Dale Earnhardt Jr. announced he will donate his brain for concussion research, becoming the biggest name in NASCAR to follow athletes in other sports who have decided to assist in the study of brain trauma after their deaths.
Earnhardt, 41, revealed his intentions while responding to a Sports Illustrated tweet and responses to three Oakland Raiders deciding to donate their brains after finding out that Raider legend Ken Stabler's brain had evidence of chronic traumatic encephalopathy, reported the Washington Post
CTE, is a progressive degenerative disease of the brain found in athletes and others with a history of repetitive brain trauma, including symptomatic concussions as well as asymptomatic subconcussive hits to the head, stated Boston University's CTE Center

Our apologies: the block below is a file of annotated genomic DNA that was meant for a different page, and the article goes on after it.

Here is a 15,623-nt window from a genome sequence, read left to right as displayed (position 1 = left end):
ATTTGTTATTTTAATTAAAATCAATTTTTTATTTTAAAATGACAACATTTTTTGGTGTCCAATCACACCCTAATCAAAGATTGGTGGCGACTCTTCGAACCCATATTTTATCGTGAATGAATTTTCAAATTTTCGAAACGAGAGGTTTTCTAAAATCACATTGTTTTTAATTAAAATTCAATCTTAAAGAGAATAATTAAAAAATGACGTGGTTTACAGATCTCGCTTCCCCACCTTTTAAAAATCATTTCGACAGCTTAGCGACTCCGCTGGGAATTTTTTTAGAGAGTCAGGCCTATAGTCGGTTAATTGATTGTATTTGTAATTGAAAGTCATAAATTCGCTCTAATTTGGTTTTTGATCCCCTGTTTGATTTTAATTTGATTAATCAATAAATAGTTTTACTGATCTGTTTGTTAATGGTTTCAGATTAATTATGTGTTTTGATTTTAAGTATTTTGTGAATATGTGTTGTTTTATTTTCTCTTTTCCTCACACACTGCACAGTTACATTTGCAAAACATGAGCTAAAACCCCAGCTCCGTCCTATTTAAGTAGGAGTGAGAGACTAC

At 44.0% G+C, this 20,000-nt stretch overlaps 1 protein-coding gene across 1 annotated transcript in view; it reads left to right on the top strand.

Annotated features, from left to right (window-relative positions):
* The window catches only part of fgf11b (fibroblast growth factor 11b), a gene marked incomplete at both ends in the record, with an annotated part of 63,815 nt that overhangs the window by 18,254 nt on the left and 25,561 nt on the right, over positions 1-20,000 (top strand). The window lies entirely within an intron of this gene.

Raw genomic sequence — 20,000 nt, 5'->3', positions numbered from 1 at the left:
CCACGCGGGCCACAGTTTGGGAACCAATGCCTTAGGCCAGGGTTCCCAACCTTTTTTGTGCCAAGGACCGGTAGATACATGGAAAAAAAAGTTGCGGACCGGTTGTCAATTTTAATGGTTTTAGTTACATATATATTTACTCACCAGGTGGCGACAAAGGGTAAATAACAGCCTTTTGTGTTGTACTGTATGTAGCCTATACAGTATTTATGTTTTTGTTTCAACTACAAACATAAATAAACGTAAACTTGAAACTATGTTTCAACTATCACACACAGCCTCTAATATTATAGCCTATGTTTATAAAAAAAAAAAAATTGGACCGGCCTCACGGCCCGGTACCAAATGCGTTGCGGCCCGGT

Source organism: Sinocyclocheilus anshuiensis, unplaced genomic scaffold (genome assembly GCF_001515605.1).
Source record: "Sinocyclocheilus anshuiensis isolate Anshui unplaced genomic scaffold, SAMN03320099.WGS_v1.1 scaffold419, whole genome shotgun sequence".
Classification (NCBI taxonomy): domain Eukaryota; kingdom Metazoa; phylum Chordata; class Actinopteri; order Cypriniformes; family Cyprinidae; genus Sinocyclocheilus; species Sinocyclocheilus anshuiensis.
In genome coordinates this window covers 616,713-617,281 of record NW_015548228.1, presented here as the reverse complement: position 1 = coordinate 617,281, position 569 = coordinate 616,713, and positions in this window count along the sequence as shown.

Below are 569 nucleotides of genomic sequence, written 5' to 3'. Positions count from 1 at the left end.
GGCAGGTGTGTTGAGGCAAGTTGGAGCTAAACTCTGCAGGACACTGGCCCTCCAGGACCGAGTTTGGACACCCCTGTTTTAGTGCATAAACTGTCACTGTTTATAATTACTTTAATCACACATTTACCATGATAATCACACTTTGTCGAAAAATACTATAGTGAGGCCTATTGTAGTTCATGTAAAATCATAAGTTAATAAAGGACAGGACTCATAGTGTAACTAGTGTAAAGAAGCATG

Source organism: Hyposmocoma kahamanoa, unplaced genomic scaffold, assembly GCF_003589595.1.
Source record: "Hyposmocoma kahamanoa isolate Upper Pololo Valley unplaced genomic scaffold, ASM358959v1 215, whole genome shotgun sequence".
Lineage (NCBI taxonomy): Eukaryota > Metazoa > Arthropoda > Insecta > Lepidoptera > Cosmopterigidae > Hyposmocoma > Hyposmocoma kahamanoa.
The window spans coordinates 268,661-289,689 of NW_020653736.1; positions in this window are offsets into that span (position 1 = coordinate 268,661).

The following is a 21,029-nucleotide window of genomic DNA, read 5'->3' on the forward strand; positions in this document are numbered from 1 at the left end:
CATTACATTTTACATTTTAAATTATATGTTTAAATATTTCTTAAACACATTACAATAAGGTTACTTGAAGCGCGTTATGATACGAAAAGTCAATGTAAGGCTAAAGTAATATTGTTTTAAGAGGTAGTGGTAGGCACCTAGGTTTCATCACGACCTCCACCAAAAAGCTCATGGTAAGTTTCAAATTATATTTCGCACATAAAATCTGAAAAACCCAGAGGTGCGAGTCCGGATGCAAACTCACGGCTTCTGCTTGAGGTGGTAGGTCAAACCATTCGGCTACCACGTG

The brain degeneration is associated with memory loss, confusion, impaired judgment, impulse control problems, aggression, depression, and progressive dementia, noted Boston University.
"It's a major announcement, because Earnhardt is NASCAR's most popular driver – and has been the past 13 years," said the Sporting News
. "In 2002, Earnhardt got a concussion in the Fontana race in April but did not disclose the injury until September while continuing to race."
"Ten years later, Earnhardt had two concussions in six weeks, one he self-diagnosed at a tire test in Kansas and another after a big crash at Talladega."
NASCAR Hall of Fame driver Fred Lorenzen was diagnosed with dementia and memory loss in 2009, said the Post. The sport has improved its safety standards over the years to better protect drivers from head injuries, noted the newspaper.
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